Who Invented the Grading System

Who Invented the Grading System?

Assessment, feedback, and grading are frequently mentioned. As is essential to student learning and instructional effectiveness. Why not, then? It’s an important intersection. That needs to be talked about and looked at for ongoing improvement.

As we innovate, it’s crucial to consider how we got here. And draw inspiration from the sources of current grading. The motivations behind the current grading systems should also be noted.

Because education has always been based on knowledge exchange. Between students and teachers. Assessment has existed for generations. By methodically assessing student learning patterns to guide future teaching and learning. The assessment aims to enhance student learning.

Traditional customs started to shift in the early 19th century with the start of the Industrial Revolution. Some schools started paying teachers based on the number of students they had. Rather than a set income as piecework payments became more and more widespread.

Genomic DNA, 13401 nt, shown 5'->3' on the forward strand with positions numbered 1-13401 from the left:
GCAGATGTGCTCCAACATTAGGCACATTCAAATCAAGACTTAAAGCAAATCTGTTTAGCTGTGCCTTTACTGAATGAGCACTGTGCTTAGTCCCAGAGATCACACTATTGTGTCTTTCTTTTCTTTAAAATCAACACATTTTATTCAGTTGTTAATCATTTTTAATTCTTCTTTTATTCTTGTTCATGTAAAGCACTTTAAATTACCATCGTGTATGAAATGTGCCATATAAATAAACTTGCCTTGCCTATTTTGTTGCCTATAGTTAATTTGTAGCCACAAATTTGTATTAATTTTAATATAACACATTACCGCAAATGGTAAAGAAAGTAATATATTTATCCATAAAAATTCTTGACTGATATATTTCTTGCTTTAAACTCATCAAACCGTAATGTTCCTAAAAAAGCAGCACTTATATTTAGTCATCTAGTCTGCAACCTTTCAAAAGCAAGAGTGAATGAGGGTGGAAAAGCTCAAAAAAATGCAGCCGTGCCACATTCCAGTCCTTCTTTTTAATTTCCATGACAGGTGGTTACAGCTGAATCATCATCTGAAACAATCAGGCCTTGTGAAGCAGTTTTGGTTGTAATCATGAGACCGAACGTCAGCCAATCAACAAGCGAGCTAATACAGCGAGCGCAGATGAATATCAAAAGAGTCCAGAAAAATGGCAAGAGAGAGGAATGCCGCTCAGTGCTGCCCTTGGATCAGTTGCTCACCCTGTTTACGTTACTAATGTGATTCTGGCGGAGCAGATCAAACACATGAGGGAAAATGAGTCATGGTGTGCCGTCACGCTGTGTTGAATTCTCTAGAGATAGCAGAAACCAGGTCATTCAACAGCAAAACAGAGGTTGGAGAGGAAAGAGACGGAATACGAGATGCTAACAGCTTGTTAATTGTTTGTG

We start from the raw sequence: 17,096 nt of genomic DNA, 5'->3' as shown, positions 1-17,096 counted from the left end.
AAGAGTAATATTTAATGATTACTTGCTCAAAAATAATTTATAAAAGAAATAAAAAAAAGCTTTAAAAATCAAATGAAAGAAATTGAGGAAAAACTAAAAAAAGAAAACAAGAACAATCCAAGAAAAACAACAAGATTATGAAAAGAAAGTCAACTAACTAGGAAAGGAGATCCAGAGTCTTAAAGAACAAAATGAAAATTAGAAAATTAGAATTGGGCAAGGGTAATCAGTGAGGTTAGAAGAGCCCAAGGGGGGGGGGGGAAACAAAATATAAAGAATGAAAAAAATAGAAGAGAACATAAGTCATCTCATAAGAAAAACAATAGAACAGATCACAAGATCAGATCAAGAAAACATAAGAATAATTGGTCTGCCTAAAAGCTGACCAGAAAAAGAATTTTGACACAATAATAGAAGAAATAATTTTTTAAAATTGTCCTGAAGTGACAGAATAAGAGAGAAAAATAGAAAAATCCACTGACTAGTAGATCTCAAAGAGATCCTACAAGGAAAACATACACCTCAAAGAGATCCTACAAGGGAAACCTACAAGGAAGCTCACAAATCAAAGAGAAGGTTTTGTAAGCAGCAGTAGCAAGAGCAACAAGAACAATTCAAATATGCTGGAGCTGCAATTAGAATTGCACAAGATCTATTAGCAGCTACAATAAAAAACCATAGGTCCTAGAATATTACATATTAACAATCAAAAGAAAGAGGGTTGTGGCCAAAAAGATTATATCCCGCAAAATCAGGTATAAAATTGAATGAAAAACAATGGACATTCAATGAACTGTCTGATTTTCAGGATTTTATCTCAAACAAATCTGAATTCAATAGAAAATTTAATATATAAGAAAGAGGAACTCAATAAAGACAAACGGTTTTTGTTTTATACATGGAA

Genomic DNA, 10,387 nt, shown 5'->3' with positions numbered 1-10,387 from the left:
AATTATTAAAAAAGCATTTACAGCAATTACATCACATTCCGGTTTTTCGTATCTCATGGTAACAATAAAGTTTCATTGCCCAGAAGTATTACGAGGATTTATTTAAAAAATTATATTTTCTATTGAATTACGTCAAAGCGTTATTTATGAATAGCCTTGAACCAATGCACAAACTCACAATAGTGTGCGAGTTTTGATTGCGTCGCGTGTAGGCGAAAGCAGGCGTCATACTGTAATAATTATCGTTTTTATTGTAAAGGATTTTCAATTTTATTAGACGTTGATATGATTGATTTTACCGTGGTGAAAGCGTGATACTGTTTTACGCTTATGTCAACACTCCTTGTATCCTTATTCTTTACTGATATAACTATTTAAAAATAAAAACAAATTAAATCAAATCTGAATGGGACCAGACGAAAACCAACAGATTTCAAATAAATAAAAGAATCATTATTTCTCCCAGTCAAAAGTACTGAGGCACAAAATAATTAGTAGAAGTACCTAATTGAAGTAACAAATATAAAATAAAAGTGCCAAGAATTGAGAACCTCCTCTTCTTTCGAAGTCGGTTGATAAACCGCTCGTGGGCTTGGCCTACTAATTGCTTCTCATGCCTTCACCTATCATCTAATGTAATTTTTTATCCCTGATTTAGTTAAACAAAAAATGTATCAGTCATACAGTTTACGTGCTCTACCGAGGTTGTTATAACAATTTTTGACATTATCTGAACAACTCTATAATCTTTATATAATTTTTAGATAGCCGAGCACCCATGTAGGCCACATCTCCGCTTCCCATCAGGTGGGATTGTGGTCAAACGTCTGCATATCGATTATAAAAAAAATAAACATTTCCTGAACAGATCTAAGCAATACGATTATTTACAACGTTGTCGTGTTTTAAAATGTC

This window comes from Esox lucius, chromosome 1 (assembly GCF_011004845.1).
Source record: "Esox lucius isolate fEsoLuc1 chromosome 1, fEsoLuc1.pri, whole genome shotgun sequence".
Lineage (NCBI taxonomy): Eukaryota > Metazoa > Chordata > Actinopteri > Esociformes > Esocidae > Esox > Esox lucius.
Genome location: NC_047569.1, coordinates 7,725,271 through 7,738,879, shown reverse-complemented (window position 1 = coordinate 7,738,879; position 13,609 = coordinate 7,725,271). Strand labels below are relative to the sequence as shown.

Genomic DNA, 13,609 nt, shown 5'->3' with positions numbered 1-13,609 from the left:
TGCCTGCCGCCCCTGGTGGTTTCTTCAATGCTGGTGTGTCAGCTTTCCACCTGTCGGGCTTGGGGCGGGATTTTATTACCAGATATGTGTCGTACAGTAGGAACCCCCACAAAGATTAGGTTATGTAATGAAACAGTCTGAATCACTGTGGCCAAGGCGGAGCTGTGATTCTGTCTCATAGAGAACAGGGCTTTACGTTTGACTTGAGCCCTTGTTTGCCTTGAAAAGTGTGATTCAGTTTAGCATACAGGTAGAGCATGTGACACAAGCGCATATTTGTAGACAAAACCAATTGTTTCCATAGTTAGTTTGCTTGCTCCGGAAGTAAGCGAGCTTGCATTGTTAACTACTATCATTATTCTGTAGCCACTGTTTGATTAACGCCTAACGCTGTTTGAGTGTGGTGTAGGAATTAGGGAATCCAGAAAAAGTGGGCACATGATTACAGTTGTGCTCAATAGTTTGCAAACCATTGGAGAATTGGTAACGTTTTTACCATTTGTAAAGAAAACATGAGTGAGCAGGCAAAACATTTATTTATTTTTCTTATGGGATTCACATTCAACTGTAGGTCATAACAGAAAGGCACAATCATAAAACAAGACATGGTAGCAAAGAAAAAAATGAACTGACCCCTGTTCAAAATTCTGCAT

William Farish, a tutor at Cambridge University in 1792. Developed grades as a teaching strategy that would enable him to handle more students in a shorter amount of time.

This method was an imitation of one used in factories to determine whether or not a product was “up to grade.” It served as the standard by which decisions about labor compensation and product saleability were made.

This “grading” system has numerous drawbacks. But it did raise Farish’s pay, lighten his workload, and cut down on the amount of time he had to spend in the classroom. The grading method proved to be equally effective for 200 kids as it was for 20.

Unfortunately, as Hartmann observes, the “grading system” made it harder for students whose learning preferences did not align with Farish’s more instructive, auditory lecture style of instruction.

Regardless of whether the pupils comprehended the content, this method of instruction encouraged more rote memorization that was necessary to pass assessments.

As an aim of public education, critical thinking and questioning techniques quickly lost their relevance and were forgotten. The professors’ ability to inspire students through their contagious enthusiasm for a subject was also gone.

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